Not all cancers are found because someone has symptoms. Some are found during cancer screening tests.
Cancer screening is used to look for cancer in people who don’t have any symptoms.
What is cancer screening?
The purpose of cancer screening is to find cancers before they cause symptoms. This is important because cancers found early have better outcomes.
Screening is only used for certain types of cancer where there is a test that can be used in a large number of people. These screening tests look for abnormalities that could be signs of cancer.
Screening programs are government-funded programs which offer free screening to large numbers of people.
In Australia, there are cancer screening programs for breast, bowel and cervical cancers:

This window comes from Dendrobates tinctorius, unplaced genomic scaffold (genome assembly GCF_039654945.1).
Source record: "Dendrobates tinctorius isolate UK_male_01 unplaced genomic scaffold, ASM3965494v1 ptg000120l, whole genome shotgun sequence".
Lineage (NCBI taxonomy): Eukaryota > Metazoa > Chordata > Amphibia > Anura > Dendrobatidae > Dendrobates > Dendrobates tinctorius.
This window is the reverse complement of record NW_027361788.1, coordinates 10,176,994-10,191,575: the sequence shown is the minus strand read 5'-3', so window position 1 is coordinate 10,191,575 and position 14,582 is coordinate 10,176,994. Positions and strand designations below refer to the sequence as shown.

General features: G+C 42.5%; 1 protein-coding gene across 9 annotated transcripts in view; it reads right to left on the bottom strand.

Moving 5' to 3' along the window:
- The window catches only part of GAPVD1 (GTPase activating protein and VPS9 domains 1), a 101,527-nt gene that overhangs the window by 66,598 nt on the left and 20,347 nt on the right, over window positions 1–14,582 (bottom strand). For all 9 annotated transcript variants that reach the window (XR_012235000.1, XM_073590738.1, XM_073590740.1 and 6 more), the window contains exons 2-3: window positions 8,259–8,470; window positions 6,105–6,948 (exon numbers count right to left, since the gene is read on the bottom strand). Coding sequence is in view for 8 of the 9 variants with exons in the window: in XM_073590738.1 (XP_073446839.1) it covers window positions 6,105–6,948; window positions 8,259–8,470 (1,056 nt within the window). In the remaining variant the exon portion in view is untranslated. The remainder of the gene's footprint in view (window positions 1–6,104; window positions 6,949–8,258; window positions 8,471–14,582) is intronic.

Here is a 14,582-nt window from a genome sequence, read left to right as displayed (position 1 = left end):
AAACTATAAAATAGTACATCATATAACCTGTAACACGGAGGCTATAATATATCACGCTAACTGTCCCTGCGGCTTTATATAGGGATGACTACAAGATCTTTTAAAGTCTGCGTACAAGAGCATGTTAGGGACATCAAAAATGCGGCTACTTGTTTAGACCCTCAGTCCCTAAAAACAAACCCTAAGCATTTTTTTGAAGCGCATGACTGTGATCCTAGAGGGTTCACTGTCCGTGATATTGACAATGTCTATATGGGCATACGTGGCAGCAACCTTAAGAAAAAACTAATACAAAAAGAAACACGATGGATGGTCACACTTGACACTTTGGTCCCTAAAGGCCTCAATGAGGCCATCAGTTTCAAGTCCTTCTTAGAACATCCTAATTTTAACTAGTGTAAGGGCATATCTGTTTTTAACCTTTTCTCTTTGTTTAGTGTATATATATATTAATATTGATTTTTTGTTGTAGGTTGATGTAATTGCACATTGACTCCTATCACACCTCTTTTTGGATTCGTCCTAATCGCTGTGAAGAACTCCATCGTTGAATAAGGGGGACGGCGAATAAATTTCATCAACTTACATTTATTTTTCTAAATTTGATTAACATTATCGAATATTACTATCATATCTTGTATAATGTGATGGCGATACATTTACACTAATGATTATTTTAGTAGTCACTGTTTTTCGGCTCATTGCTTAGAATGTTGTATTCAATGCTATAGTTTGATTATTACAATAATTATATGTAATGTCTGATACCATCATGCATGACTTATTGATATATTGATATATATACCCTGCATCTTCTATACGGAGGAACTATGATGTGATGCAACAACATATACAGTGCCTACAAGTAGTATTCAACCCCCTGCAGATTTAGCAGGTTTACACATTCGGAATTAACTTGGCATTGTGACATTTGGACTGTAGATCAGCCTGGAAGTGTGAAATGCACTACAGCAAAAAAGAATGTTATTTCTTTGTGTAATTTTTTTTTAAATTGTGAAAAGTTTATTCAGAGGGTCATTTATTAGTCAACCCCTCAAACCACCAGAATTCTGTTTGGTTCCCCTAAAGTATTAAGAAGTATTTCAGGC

- BreastScreen Australia
- National Bowel Cancer Screening Program (NBCSP)
- National Cervical Screening Program.
If an abnormality is found, this does not always mean the person has cancer. They will need further tests to find out.
What happens next will depend on the type of screening:
Breast screening – the woman will be contacted to return for further tests. These can include a breast ultrasound, clinical breast examination and a needle biopsy. If required their GP will be notified and asked to refer them to a specialist.
Cervical screening – the GP will contact the person and refer them to a specialist for a colposcopy.
Bowel screening – the GP will refer them for further tests, including a colonoscopy. If cancer is diagnosed they will be referred to a specialist.
Screening in high risk groups
Some people have a higher than normal risk of getting certain cancers. These people may need different types of screening.
If you have a strong family history of cancer, or an abnormal gene that increases your risk of cancer, talk to your doctor about what screening you should do.